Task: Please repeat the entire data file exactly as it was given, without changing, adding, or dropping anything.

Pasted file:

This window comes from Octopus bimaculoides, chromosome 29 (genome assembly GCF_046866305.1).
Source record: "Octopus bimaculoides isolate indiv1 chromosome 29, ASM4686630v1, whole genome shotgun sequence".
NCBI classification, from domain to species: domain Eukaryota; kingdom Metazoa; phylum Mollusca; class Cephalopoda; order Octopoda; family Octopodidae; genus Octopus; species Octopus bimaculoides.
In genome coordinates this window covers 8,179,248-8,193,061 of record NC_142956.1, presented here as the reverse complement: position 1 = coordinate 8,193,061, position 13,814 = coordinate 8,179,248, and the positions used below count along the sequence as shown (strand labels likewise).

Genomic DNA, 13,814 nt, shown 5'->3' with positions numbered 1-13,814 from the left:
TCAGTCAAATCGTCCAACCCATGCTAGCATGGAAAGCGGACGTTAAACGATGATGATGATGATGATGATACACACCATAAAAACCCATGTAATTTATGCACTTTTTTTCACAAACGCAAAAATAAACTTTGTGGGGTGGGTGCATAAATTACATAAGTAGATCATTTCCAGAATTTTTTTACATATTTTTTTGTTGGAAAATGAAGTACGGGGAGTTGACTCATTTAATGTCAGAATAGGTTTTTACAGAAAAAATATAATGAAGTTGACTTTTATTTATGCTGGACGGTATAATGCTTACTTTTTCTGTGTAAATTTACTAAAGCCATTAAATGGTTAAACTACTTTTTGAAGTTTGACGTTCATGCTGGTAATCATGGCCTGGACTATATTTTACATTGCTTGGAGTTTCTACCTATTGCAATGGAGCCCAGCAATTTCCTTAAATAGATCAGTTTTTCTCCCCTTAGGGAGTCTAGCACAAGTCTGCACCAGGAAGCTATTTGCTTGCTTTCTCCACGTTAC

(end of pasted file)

This window comes from Octopus bimaculoides, chromosome 29 (genome assembly GCF_046866305.1).
Source record: "Octopus bimaculoides isolate indiv1 chromosome 29, ASM4686630v1, whole genome shotgun sequence".
NCBI classification, from domain to species: domain Eukaryota; kingdom Metazoa; phylum Mollusca; class Cephalopoda; order Octopoda; family Octopodidae; genus Octopus; species Octopus bimaculoides.
In genome coordinates this window covers 8,179,248-8,193,061 of record NC_142956.1, presented here as the reverse complement: position 1 = coordinate 8,193,061, position 13,814 = coordinate 8,179,248, and the positions used below count along the sequence as shown (strand labels likewise).

Genomic DNA, 13,814 nt, shown 5'->3' with positions numbered 1-13,814 from the left:
TCAGTCAAATCGTCCAACCCATGCTAGCATGGAAAGCGGACGTTAAACGATGATGATGATGATGATGATACACACCATAAAAACCCATGTAATTTATGCACTTTTTTTCACAAACGCAAAAATAAACTTTGTGGGGTGGGTGCATAAATTACATAAGTAGATCATTTCCAGAATTTTTTTACATATTTTTTTGTTGGAAAATGAAGTACGGGGAGTTGACTCATTTAATGTCAGAATAGGTTTTTACAGAAAAAATATAATGAAGTTGACTTTTATTTATGCTGGACGGTATAATGCTTACTTTTTCTGTGTAAATTTACTAAAGCCATTAAATGGTTAAACTACTTTTTGAAGTTTGACGTTCATGCTGGTAATCATGGCCTGGACTATATTTTACATTGCTTGGAGTTTCTACCTATTGCAATGGAGCCCAGCAATTTCCTTAAATAGATCAGTTTTTCTCCCCTTAGGGAGTCTAGCACAAGTCTGCACCAGGAAGCTATTTGCTTGCTTTCTCCACGTTAC